This substance doesn't self-ignite until 750°F, but the contents of a closed metal container in those circumstances might reach the vapor point of 143°F and there could be pressure buildup in the barrel. The drum could rupture. If the drum integrity were already compromised, both the liquid and the vapor are highly flammable. For all these reasons, the Safety Data Sheet (SDS) for isopropyl alcohol advises against storing it in direct sunlight.

This worker should've been recognized for identifying a potential workplace safety hazard and doing something about it. Instead, his supervisor mocked him. Unfortunately, this kind of response isn't uncommon and contributes to the opposite of a culture of safety.

 

The "Here's Your Sign" OSHA Meme

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sign osha meme


One of the most popular workplace safety memes is that OSHA's standards and signage are pointless, excessive, or foolish. That's certainly the sentiment behind this fake "warning" sign.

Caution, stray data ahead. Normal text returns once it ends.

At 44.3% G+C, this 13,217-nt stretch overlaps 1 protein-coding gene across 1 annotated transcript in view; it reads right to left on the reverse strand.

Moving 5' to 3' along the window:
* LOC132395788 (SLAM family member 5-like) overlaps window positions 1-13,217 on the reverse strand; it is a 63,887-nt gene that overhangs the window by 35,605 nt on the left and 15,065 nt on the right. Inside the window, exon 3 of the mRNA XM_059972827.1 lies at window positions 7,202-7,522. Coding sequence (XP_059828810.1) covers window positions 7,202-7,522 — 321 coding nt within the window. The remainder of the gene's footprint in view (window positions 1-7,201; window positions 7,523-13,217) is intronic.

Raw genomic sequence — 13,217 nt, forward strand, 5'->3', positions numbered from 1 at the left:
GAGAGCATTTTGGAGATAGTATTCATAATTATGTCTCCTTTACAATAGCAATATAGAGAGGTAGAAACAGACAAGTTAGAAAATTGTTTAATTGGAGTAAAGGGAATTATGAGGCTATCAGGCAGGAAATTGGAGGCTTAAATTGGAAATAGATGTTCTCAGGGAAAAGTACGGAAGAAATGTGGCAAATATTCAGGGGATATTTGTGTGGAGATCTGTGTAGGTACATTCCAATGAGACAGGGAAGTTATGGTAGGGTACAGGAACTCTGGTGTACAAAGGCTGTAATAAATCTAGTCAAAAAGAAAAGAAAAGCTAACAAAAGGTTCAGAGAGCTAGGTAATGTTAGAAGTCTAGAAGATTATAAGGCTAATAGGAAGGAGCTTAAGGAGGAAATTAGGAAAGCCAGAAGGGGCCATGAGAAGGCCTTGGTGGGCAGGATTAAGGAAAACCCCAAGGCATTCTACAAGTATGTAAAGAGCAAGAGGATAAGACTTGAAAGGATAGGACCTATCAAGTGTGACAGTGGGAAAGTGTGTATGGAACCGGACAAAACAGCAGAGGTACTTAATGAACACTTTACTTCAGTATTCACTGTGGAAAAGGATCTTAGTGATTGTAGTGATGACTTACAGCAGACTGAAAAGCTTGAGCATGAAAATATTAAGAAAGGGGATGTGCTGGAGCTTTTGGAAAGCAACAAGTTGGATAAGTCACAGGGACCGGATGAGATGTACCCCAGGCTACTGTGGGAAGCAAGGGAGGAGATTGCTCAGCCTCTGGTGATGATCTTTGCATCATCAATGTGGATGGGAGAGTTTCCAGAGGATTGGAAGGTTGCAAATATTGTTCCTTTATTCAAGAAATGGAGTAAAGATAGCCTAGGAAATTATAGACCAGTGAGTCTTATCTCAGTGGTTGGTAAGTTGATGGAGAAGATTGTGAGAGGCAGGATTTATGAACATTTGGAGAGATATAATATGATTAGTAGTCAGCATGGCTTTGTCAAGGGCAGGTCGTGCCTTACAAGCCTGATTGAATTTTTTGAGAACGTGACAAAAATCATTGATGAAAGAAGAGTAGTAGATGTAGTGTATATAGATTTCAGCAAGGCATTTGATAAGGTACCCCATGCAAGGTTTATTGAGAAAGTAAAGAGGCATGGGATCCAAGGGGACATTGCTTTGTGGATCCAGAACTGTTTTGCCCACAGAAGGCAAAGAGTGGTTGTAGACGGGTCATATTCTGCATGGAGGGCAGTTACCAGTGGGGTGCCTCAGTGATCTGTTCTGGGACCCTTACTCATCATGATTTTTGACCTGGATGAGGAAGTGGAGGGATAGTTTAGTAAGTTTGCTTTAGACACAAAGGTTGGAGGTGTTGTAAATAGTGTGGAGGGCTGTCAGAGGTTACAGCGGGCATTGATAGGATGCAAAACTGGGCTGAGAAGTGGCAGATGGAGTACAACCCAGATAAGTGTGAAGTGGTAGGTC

Hopefully, all the OSHA memes that came before this one illustrate that OSHA's rules are quite necessary, even the ones that seem obvious.

There are many reasons people risk workplace safety against common sense.

Sometimes it's to get the job done faster or cheaper – when these compromises come from the top, the employer may actually be aware that something is dangerous but they deem the risk worth it.

In those cases, OSHA standards protect workers from a callous cost-benefit analysis. Sometimes risks are taken because workers find it easier or more comfortable. In those cases, OSHA standards protect workers' long-term best interest (safety and health) from their short-term gain.

Finally, sometimes the things we consider "common sense" are actually based on specialized knowledge. Workers who are new or inadequately trained may not realize the danger they're putting themselves in. OSHA standards, in those cases, make sure that workers get the information they need to make good decisions.

OSHA training requirements are the key to overcoming that last kind of error.